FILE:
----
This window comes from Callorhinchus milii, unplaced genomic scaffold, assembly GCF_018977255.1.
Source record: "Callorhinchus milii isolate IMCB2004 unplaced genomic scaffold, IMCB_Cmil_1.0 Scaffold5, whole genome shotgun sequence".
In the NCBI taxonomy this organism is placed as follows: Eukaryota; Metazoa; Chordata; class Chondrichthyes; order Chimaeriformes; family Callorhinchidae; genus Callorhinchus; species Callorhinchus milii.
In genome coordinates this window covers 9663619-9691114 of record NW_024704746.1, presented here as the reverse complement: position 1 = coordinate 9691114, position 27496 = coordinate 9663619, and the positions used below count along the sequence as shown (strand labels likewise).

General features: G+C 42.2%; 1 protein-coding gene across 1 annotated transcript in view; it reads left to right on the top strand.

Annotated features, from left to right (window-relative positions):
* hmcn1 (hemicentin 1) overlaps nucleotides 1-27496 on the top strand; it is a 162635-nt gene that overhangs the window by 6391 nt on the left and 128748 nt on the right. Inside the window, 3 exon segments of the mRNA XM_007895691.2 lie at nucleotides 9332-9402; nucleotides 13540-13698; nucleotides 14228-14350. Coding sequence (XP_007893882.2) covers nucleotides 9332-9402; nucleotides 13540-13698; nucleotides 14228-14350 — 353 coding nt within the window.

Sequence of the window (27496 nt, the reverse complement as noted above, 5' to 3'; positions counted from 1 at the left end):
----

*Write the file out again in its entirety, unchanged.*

This window comes from Callorhinchus milii, unplaced genomic scaffold, assembly GCF_018977255.1.
Source record: "Callorhinchus milii isolate IMCB2004 unplaced genomic scaffold, IMCB_Cmil_1.0 Scaffold5, whole genome shotgun sequence".
In the NCBI taxonomy this organism is placed as follows: Eukaryota; Metazoa; Chordata; class Chondrichthyes; order Chimaeriformes; family Callorhinchidae; genus Callorhinchus; species Callorhinchus milii.
In genome coordinates this window covers 9663619-9691114 of record NW_024704746.1, presented here as the reverse complement: position 1 = coordinate 9691114, position 27496 = coordinate 9663619, and the positions used below count along the sequence as shown (strand labels likewise).

General features: G+C 42.2%; 1 protein-coding gene across 1 annotated transcript in view; it reads left to right on the top strand.

Annotated features, from left to right (window-relative positions):
* hmcn1 (hemicentin 1) overlaps nucleotides 1-27496 on the top strand; it is a 162635-nt gene that overhangs the window by 6391 nt on the left and 128748 nt on the right. Inside the window, 3 exon segments of the mRNA XM_007895691.2 lie at nucleotides 9332-9402; nucleotides 13540-13698; nucleotides 14228-14350. Coding sequence (XP_007893882.2) covers nucleotides 9332-9402; nucleotides 13540-13698; nucleotides 14228-14350 — 353 coding nt within the window.

Sequence of the window (27496 nt, the reverse complement as noted above, 5' to 3'; positions counted from 1 at the left end):